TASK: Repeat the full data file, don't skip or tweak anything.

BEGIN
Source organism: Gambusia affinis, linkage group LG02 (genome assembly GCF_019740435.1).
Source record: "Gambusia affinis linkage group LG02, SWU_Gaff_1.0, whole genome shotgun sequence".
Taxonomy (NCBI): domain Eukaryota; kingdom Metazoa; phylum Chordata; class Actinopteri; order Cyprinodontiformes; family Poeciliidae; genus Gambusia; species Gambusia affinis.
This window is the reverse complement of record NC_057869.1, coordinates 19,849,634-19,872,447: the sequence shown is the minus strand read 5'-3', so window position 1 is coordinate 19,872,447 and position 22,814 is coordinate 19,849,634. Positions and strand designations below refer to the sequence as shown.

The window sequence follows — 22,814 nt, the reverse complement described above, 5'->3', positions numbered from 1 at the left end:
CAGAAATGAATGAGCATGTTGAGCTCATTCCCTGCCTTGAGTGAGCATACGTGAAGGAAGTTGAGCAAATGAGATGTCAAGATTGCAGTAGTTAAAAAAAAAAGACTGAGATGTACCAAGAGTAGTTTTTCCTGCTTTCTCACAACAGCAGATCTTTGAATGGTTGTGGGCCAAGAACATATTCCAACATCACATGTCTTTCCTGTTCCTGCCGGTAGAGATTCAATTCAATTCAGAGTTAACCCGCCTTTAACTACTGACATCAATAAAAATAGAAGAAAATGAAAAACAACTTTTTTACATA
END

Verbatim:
Source organism: Gambusia affinis, linkage group LG02 (genome assembly GCF_019740435.1).
Source record: "Gambusia affinis linkage group LG02, SWU_Gaff_1.0, whole genome shotgun sequence".
Taxonomy (NCBI): domain Eukaryota; kingdom Metazoa; phylum Chordata; class Actinopteri; order Cyprinodontiformes; family Poeciliidae; genus Gambusia; species Gambusia affinis.
This window is the reverse complement of record NC_057869.1, coordinates 19,849,634-19,872,447: the sequence shown is the minus strand read 5'-3', so window position 1 is coordinate 19,872,447 and position 22,814 is coordinate 19,849,634. Positions and strand designations below refer to the sequence as shown.

The window sequence follows — 22,814 nt, the reverse complement described above, 5'->3', positions numbered from 1 at the left end:
CAGAAATGAATGAGCATGTTGAGCTCATTCCCTGCCTTGAGTGAGCATACGTGAAGGAAGTTGAGCAAATGAGATGTCAAGATTGCAGTAGTTAAAAAAAAAAGACTGAGATGTACCAAGAGTAGTTTTTCCTGCTTTCTCACAACAGCAGATCTTTGAATGGTTGTGGGCCAAGAACATATTCCAACATCACATGTCTTTCCTGTTCCTGCCGGTAGAGATTCAATTCAATTCAGAGTTAACCCGCCTTTAACTACTGACATCAATAAAAATAGAAGAAAATGAAAAACAACTTTTTTACATA